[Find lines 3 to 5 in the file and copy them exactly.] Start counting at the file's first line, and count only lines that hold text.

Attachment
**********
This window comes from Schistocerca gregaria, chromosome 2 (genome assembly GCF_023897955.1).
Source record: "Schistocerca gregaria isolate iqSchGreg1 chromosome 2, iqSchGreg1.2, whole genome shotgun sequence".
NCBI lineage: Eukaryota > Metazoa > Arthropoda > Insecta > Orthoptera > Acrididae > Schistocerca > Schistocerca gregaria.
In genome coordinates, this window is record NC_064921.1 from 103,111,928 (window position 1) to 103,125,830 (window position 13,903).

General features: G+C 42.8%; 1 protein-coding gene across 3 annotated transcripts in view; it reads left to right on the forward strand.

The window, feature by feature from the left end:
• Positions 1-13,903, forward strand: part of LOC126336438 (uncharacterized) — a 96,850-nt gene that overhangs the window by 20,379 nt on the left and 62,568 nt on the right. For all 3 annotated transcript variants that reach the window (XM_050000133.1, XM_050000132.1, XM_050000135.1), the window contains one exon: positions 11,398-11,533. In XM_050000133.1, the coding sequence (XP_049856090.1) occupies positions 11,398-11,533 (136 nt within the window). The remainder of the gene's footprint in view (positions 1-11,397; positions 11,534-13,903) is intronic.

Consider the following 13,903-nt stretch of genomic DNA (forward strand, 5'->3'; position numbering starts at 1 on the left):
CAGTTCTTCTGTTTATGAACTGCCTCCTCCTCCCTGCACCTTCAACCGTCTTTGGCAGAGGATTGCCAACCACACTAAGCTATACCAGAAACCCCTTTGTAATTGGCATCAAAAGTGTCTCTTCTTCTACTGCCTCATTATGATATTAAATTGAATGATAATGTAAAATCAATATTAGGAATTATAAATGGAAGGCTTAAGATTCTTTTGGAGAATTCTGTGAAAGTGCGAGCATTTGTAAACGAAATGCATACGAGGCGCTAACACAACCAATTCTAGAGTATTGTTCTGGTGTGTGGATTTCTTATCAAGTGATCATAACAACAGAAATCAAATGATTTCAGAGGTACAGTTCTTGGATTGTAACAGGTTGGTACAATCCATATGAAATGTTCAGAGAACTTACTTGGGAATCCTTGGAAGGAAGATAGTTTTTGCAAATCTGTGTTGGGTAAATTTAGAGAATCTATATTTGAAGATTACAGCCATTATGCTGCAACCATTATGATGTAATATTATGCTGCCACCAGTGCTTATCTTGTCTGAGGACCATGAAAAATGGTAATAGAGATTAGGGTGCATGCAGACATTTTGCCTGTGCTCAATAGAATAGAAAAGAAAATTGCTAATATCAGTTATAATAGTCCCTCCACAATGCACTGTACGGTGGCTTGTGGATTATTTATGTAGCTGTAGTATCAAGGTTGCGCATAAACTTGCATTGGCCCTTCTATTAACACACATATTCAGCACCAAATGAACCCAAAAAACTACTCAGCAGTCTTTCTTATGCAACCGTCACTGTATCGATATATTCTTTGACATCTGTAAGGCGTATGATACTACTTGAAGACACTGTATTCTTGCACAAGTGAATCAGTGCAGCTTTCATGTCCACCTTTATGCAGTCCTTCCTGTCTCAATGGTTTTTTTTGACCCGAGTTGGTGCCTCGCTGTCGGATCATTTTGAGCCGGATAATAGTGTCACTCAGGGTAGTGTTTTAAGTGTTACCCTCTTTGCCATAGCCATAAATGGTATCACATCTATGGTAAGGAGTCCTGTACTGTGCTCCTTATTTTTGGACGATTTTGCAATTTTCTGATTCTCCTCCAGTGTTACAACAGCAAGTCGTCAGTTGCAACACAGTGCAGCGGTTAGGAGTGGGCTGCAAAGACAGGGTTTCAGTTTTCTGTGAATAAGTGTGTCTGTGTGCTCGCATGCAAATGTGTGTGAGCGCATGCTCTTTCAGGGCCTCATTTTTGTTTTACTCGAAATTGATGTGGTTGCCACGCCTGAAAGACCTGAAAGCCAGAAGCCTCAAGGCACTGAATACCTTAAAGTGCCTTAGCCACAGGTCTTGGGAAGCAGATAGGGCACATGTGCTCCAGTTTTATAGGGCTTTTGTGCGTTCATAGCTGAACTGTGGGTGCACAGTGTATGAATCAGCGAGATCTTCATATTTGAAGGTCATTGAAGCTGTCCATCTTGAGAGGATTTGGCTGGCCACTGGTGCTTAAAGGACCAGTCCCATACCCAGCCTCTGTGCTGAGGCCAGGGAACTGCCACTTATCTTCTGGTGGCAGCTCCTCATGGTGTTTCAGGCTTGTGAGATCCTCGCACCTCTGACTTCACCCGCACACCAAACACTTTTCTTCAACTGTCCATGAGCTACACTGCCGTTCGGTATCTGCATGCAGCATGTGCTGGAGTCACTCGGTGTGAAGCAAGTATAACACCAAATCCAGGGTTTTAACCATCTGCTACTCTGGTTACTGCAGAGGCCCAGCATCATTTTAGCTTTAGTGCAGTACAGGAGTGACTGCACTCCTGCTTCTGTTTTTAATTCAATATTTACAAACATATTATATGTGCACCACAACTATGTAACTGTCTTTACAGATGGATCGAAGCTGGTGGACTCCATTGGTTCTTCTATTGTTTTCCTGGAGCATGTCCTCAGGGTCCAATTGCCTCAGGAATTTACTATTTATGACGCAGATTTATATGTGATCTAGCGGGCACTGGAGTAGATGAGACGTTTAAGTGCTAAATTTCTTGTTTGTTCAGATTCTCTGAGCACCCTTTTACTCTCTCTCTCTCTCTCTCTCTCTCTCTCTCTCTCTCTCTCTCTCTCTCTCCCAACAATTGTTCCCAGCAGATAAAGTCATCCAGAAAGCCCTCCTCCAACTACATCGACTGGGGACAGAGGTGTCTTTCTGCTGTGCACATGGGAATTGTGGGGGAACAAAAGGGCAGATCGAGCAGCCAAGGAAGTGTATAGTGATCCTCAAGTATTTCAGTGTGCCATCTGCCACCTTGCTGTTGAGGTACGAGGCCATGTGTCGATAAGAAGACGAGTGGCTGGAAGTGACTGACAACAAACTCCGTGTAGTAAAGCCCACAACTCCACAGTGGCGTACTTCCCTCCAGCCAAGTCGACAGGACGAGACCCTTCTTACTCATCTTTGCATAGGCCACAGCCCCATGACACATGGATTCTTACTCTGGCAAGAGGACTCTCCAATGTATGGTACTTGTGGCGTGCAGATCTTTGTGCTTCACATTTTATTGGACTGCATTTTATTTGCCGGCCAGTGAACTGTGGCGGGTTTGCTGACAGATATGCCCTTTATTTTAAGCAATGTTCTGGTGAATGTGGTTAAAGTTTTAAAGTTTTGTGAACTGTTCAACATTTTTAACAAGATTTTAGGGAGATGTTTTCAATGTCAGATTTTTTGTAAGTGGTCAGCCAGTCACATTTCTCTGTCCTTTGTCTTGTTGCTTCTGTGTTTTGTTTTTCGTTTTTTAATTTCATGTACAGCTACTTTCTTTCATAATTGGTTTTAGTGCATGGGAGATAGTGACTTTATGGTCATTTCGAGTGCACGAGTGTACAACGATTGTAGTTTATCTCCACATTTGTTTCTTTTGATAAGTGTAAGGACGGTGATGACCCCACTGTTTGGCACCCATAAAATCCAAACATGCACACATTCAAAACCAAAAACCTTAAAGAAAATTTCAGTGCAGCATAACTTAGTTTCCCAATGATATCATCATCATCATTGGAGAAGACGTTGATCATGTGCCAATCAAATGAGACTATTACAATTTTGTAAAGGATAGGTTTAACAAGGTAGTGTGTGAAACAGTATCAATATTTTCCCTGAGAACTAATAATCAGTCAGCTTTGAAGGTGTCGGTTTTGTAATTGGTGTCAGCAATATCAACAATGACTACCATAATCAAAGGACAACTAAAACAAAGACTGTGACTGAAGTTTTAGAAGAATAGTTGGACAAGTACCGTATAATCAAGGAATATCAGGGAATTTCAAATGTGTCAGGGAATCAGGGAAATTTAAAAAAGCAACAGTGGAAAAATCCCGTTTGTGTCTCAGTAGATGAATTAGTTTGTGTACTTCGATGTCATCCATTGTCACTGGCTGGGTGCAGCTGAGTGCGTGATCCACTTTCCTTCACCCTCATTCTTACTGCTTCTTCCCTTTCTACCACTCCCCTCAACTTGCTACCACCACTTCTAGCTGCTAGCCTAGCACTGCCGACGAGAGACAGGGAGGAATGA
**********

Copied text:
NCBI lineage: Eukaryota > Metazoa > Arthropoda > Insecta > Orthoptera > Acrididae > Schistocerca > Schistocerca gregaria.
In genome coordinates, this window is record NC_064921.1 from 103,111,928 (window position 1) to 103,125,830 (window position 13,903).

General features: G+C 42.8%; 1 protein-coding gene across 3 annotated transcripts in view; it reads left to right on the forward strand.